This toy is completely plastic, and can be taken apart to clean thoroughly in the dishwasher, which means you can put anything you want in the bowl! As far as capacity goes, it is supposed to hold several cups of dry food so it isn’t too limiting for large dogs. Wilbur enjoyed working to get his measley half cup of biscuits and a couple of teaspoons of wet food.


The parts on the Aikiou Bowl move quite easily, which means that the toy is not difficult to use. Even a dog that isn’t experienced at using their nose and paws to access food should be able to accidentally make something happen with a bit of sniffing. The toy is lightweight, so i would suggest it be used under supervision to ensure it isn’t carried off and chewed up! Wilbur did attempt the push and flip methods of emptying the toy.

In Summary

This toy is pretty cool, and makes a good option as a slow-feed bowl. I like that it can be taken apart and cleaned, so i’m not limited in what surprises i can hide in the different compartments. I think i would prefer the plastic covers be a little more snug, so that it is just a tad harder for Wilbur, but i don’t hear him complaining so that’s ok. Another good toy to add to our collection!

Wilbur Reviews the West Paw Tizzi

Wilbur went to the pet shop and bought himself a new toy with his pocket money today, and we just tried it out so thought we would share our thoughts. The toy is by the USA brand West Paw, and this particularly one is called the “Tizzi”. It is actually designed as a throwing/fetch toy, and is marketed as being durable as a chew toy too. It has a hollow cavity in the base of the toy, which a fellow trainer i know has used with great success for stuffing food into. This toy was pricey, but that is pretty typical of USA made toys. It is also eco-friendly, dishwasher safe, and protected by a chew-damage guarantee which means you get one free replacement if your dog wrecks it.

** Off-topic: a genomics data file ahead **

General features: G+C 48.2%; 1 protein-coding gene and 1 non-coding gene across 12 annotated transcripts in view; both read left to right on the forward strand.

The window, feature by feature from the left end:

west coast tizzi

What can you put in the Tizzi?

Depending on the size you purchase, the cavity in this toy is not terribly large. This toy is ideal for stuffing with wet food, peanut butter, or cream cheese and freezing. That’s what we’ll be using it for! For today’s test run we stuffed it with some light cream cheese with a baked dog biscuit stuffed in there too.

How does the dog get the treats out?

The Tizzi has got, for want of a better word, legs which you can cross or uncross. Crossed legs make accessing the treats much harder, and that is how Wilbur was given this toy. To get to the treats, the dog can either lick around the crossed legs, or maneuver the toy in such a way as to uncross the legs and make the task much easier. Wilbur managed to achieve this by throwing the toy a few times so that it bounced around. Then he was able to chew and lick the treats out. It lasted about 15 minutes, but will last much longer if the treats are frozen.



I can’t be the only one who can’t look at this toy without laughing uncontrollably. It only gets worse when your dog starts passionately licking at the treats. I’m not sure what the design team was thinking, but it sure is funny.